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An Equilibrium Model of "Global Imbalances" and Low Interest Rates

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  • Caballero, Ricardo J.
  • Farhi, Emmanuel
  • Gourinchas, Pierre-Olivier

Abstract

Three of the most important recent facts in global macroeconomics — the sustained rise in the US current account deficit, the stubborn decline in long run real rates, and the rise in the share of US assets in global portfolios — appear as anomalies from the perspective of conventional wisdom and models. Instead, in this paper we provide a model that rationalizes these facts as an equilibrium outcome stemming from the heterogenity in different regions of the world in their capacity to generate ï¬nancial assets from real investments. In extensions of the basic model, we also generate exchange rate and FDI excess returns which are broadly consistent with the recent trends in these variables. Beyond the specific sequence of events that motivate our analysis, the framework is flexible enough to shed light on a range of scenarios in a global equilibrium environment.

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Bibliographic Info

Paper provided by Harvard University Department of Economics in its series Scholarly Articles with number 3229094.

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Date of creation: 2008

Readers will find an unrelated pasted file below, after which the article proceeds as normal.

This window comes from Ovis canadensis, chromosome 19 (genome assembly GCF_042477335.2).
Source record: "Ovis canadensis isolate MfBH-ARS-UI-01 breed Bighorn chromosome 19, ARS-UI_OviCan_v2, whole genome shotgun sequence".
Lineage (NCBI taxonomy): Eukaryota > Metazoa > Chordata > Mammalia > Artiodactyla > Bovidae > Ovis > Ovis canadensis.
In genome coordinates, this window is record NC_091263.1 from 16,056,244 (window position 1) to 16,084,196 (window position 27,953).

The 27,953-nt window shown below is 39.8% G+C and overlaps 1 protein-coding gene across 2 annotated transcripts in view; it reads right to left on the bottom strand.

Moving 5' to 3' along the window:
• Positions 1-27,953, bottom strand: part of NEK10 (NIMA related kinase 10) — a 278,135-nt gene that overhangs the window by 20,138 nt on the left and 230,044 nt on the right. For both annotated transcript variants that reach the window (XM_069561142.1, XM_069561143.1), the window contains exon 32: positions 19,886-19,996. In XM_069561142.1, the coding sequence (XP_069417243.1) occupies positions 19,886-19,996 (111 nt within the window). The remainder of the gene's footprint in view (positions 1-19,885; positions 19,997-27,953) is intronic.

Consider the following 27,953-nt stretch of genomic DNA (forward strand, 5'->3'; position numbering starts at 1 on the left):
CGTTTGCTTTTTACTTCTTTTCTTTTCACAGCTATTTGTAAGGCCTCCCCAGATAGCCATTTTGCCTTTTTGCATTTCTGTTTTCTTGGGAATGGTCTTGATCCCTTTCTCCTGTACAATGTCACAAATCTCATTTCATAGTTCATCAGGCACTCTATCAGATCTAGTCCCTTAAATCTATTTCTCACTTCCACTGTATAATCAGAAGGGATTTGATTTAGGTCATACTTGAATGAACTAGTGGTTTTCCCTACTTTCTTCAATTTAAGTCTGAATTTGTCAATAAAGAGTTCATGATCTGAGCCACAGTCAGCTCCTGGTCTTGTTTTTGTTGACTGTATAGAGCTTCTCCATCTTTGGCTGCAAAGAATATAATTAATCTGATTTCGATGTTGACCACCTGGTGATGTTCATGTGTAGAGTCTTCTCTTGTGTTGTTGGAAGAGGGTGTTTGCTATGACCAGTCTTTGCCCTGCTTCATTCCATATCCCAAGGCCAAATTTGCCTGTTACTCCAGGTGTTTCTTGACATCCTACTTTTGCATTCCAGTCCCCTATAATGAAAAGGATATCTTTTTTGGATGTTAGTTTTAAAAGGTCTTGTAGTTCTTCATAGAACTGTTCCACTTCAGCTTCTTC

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Publication status: Published in American Economic Review
Handle: RePEc:hrv:faseco:3229094

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  1. David Weinstein & Christian Broda, 2004. "Globalization and the Gains from Variety," Econometric Society 2004 North American Summer Meetings 508, Econometric Society.
  2. Philip R. Lane & Gian Maria Milesi-Ferretti, 2005. "A Global Perspective on External Positions," NBER Working Papers 11589, National Bureau of Economic Research, Inc.
  3. Caballero, Ricardo & Farhi, Emmanuel & Gourinchas, Pierre-Olivier, 2006. "An Equilibrium Model of 'Global Imbalances' and Low Interest Rates," CEPR Discussion Papers 5573, C.E.P.R. Discussion Papers.
  4. Ricardo J. Caballero & Emmanuel Farhi & Mohamad L. Hammour, 2006. "Speculative Growth: Hints from the U.S. Economy," American Economic Review, American Economic Association, vol. 96(4), pages 1159-1192, September.
  5. Sebastian Edwards, 2005. "Is the U.S. Current Account Deficit Sustainable? And If Not, How Costly is Adjustment Likely To Be?," NBER Working Papers 11541, National Bureau of Economic Research, Inc.
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  7. William R. Cline, 2005. "United States as a Debtor Nation, The," Peterson Institute Press: All Books, Peterson Institute for International Economics, number 3993.
  8. Mendoza, Enrique G & Quadrini, Vincenzo & Ríos-Rull, José-Víctor, 2007. "Financial Integration, Financial Deepness and Global Imbalances," CEPR Discussion Papers 6149, C.E.P.R. Discussion Papers.